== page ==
September 07, 2007
What's the best way to pick your President? What criteria best serve you to make a decision during primary/caucus/election season?
Public Statements and Debates: There's an interesting site at http://www.myelectionchoices.com/ that lists a number of statements made by presidential candidates, with the statements grouped by category. The idea is that you check the boxes next to the comments you agree with, and then when you're done, the site tallies up which candidates' stated positions are most in line with your own.
It's a fascinating idea, but once you go through the process, you realize just how flawed the premise is. The notion that we are most moved by what a candidate claims to represent turns out to be pretty much bunk.
Problem 1: all statements are weighed equally when the site tallies hits, but in reality, some issues are more important to me than others. The same is true for you, dear reader.
Problem 2: there's no consideration of statements you disagree with. Sure, Candidate Z may have made the most statements I agree with, but Candidate Z also made statements in favor of eating babies, and that's a show stopper for me. All it takes is one show stopper to cancel out all the good will of previous sympathy.
Problem 3: This one is the real killer -- they may say it, and they may even mean it, but that doesn't mean that they're going to do it. George W. Bush, in the run-up to the 2000 election, stated quite firmly that he was opposed to foreign adventures for the sake of "regime change". Bill Clinton, in 1992, promised to "end welfare as we know it." Bush the elder, before being elected in 1988, had promised "no new taxes." And so on. You may agree with what they say, but even if they mean it when they say it, presidential candidates don't always follow through.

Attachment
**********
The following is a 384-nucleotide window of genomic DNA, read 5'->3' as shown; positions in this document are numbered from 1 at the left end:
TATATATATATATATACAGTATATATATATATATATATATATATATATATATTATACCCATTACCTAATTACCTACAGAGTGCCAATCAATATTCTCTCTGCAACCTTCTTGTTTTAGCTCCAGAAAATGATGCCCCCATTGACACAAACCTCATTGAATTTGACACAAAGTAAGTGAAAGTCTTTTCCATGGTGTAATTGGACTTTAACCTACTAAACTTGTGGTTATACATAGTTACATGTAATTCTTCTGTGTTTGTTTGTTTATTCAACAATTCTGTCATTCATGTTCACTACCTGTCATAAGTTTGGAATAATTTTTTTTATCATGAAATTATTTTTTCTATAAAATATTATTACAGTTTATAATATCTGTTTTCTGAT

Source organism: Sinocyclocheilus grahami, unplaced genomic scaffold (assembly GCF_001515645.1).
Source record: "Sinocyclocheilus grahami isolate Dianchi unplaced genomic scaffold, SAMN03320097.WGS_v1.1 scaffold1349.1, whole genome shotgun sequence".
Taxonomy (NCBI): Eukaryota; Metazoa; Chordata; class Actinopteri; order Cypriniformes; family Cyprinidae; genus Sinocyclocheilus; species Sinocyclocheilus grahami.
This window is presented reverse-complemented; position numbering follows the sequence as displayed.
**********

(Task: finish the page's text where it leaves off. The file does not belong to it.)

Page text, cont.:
Record of past performance: In ads for mutual funds and stocks, we are reminded that "past performance does not necessarily indicate future performance." The same goes for presidential candidates. Reagan was a fiscal bulldog as governor of California, overseeing tight, balanced, lean budgets. As President, he oversaw budget deficits that made Carter's look like, well, just peanuts. (Recall that, until the Reagan administration, Carter was universally lambasted in the press for running record deficits.) Clinton, as governor of Arkansas, was notorious as a philanderer, but as President... okay, okay. Sometimes past performance *can* be an indicator of future performance.
There's also the problem that there are few (if any) positions that one can hold that would give any real insight into what a person would likely do upon becoming President. How much foreign policy experience is a governor likely to have? How "executive" is a legislator likely to be? How sensitive to the subtleties of politics and compromise is a war hero likely to be? For all that, former governors and war heroes do have a tendency to make better Presidents than former Congressmen and Senators, but even if you take this as the trend, how do you select among multiple candidates who are all governors or generals?